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Posted: November 07, 2013

Got time to lean, got time to learn

Bridging the road to betterment

Laura Cook Newman

Colorado is renowned for our spectacular seasons: Winter and ….Construction.

For the next eight months, I’m trapped in the season of scenic cranes and orange cones as a decaying bridge in my neighborhood is torn down and replaced.  Every day, the blinking sign reminds me the project will be completed in July 2014.

My “improved” daily routine involves navigating a comical detour while the hard-hatted workers attempt to control traffic.  They urge impatient drivers to STOP and SLOW accordingly. 

The construction has provided me an opportunity for personal improvement as well.  Since breaking ground, empathetic passengers have humored me by listening to my daily rants.  I’ve gone through most of the grief phases for loss of my bridge:

  1. Denial and Isolation – “There is no way this is going to take a year.”
  2. Anger – “Are you kidding me?  I’m gonna be late for Zumba!”
  3. Bargaining – “Can’t you just let me through this one time?  I live right there.”
  4. Depression- “I’m not leaving the house today (sigh).”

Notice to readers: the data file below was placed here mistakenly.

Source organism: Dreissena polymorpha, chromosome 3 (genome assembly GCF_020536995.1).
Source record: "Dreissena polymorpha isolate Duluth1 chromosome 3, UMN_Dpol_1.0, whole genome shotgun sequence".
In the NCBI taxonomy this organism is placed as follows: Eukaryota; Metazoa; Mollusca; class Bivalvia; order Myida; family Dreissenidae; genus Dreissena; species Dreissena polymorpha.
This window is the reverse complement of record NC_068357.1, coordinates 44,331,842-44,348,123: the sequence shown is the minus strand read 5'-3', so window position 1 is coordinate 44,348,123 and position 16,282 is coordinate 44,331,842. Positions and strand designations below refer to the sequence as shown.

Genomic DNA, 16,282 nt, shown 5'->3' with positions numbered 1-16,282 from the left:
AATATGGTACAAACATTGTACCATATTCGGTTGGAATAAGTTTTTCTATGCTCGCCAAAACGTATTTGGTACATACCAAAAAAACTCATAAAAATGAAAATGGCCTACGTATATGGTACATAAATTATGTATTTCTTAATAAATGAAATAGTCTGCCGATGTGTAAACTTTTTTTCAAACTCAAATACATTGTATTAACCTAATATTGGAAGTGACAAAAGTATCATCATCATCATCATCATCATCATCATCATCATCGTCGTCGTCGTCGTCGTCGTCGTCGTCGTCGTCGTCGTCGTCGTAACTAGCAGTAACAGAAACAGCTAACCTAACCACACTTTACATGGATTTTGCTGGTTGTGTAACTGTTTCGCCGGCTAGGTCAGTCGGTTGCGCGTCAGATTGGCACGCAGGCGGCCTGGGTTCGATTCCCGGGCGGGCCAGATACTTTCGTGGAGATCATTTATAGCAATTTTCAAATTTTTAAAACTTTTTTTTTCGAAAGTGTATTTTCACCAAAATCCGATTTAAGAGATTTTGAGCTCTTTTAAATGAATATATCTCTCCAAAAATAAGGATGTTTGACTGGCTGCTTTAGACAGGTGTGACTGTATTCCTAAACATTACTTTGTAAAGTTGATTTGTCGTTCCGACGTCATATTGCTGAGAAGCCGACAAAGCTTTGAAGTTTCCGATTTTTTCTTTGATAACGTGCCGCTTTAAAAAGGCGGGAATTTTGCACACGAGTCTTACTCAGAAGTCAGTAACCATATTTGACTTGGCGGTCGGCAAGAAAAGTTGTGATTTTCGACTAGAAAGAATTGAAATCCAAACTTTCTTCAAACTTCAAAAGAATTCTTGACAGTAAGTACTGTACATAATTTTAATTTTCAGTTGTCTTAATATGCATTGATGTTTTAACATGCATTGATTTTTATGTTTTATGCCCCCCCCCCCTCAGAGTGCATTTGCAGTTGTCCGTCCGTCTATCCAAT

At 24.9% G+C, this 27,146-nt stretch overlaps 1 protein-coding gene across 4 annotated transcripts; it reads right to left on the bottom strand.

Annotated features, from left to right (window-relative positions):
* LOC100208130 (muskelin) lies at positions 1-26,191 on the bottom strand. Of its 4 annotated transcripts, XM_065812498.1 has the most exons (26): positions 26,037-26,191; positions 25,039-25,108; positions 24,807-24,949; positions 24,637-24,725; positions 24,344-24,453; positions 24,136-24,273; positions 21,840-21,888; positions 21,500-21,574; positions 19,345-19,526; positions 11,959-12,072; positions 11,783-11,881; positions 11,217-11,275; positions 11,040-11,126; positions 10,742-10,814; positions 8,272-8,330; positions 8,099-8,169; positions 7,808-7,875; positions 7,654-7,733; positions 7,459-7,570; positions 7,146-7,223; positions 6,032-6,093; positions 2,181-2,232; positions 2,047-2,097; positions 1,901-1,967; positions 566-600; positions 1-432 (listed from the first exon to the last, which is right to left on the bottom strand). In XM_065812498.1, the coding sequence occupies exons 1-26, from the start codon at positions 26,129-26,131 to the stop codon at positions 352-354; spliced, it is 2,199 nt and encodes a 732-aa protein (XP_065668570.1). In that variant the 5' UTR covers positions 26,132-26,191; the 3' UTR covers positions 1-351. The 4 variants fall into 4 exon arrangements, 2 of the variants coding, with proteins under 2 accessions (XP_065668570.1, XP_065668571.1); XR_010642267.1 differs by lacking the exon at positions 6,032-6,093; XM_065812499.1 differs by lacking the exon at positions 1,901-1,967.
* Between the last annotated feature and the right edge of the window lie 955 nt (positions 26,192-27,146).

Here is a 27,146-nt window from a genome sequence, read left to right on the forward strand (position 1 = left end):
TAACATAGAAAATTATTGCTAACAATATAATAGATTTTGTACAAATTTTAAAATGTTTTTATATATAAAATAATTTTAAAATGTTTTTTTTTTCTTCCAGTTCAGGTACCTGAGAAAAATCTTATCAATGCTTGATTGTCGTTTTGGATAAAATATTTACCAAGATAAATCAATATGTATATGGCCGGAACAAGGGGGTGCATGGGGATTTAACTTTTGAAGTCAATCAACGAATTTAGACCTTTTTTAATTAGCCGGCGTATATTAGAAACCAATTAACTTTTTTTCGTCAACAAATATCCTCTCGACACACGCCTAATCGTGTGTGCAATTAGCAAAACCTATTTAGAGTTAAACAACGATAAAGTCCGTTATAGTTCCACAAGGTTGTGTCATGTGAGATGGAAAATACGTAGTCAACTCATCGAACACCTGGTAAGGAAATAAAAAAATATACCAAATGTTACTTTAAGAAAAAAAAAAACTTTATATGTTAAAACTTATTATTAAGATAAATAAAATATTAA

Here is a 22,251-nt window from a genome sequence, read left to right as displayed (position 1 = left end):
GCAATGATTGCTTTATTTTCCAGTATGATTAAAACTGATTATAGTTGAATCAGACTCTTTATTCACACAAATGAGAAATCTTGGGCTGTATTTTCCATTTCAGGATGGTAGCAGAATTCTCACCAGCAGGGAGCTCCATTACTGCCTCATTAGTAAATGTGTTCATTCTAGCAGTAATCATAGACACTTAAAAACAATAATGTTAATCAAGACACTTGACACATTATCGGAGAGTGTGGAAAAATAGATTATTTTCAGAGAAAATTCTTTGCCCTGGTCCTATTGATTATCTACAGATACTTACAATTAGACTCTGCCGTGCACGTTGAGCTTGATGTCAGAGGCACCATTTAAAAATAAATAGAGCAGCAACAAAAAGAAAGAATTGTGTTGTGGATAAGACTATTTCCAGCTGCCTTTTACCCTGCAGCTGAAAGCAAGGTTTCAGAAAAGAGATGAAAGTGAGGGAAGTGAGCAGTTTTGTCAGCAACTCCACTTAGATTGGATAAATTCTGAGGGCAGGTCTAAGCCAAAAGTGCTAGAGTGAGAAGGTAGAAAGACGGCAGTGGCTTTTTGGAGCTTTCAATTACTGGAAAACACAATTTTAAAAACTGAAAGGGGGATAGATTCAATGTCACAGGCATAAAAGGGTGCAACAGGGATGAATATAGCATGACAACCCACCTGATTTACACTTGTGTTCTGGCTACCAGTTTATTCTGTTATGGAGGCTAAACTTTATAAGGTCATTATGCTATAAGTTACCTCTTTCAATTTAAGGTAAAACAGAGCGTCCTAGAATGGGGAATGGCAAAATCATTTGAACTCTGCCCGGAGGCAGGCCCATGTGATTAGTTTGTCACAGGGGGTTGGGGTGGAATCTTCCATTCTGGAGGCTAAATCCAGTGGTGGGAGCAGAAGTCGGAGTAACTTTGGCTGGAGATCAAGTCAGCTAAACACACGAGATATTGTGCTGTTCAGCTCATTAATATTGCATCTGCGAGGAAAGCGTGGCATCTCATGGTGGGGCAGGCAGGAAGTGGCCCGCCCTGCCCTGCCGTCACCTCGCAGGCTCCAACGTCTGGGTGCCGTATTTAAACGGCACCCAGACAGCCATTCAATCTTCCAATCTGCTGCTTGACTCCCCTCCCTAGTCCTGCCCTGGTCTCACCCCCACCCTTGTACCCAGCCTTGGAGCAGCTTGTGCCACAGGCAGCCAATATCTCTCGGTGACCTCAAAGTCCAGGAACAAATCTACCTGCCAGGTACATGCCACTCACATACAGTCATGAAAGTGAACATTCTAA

Four months into the project, my friends have reached their limit for soothing my toddler-like tantrums.

Now I’m forced to direct my second phase of loss at the innocent sign holders; they’re an easy target after all. The only job I could think of being less rewarding than holding a sign for hours, would be Richard Simmons’ stylist: “Red tank top and striped shorty-shorts again, sir?”

These guys are kinda in construction, yet aren’t building anything.  They’re kinda in law enforcement, but don’t get a shiny badge or firearm.  Most of them seem resigned to their humble task.  The neon-vested urban cowboys half-heartedly guide the herd of commuters while talking on the phone or smoking Marlboros.

But there’s one guy who holds his cautionary post in one hand and a textbook in the other.  You can tell it’s not a book for pleasure.  It’s clunky and hard covered; he’s not reading it, he’s studying it.

As an undergrad, I held a job as a line cook on nights and weekends.  The class that relentlessly punished me was Cell Biology.  The auditorium was full of international pre-med students.  Clearly I was in way over my head. But I signed up, paid and was determined to tread water.

In an effort to survive the tidal wave of reading assignments, I’d scan my scientific text until alerted by the kitchen printer’s hum.  When we were slammed, that book was nowhere to be found.  But on Monday nights, that baby was open, getting toasty under the heat lamps.  

You could tell my Executive Chef wasn’t thrilled with my…multi-tasking.  My time was on his dime after all.  In pro kitchens the mantra is: “If you got time to lean, you got time to clean.”  And there I was furiously highlighting the function of mitochondria.

But Chef never said a word.  He knew I was juggling work and school with nary a silver spoon to be found in my mouth.  No work = No tuition = Maruchan for life. 

I imagine the foreman of this bridge job and the young sign holder have the same unspoken agreement.  Sometimes bosses look the other way, recognizing the importance of the bigger picture.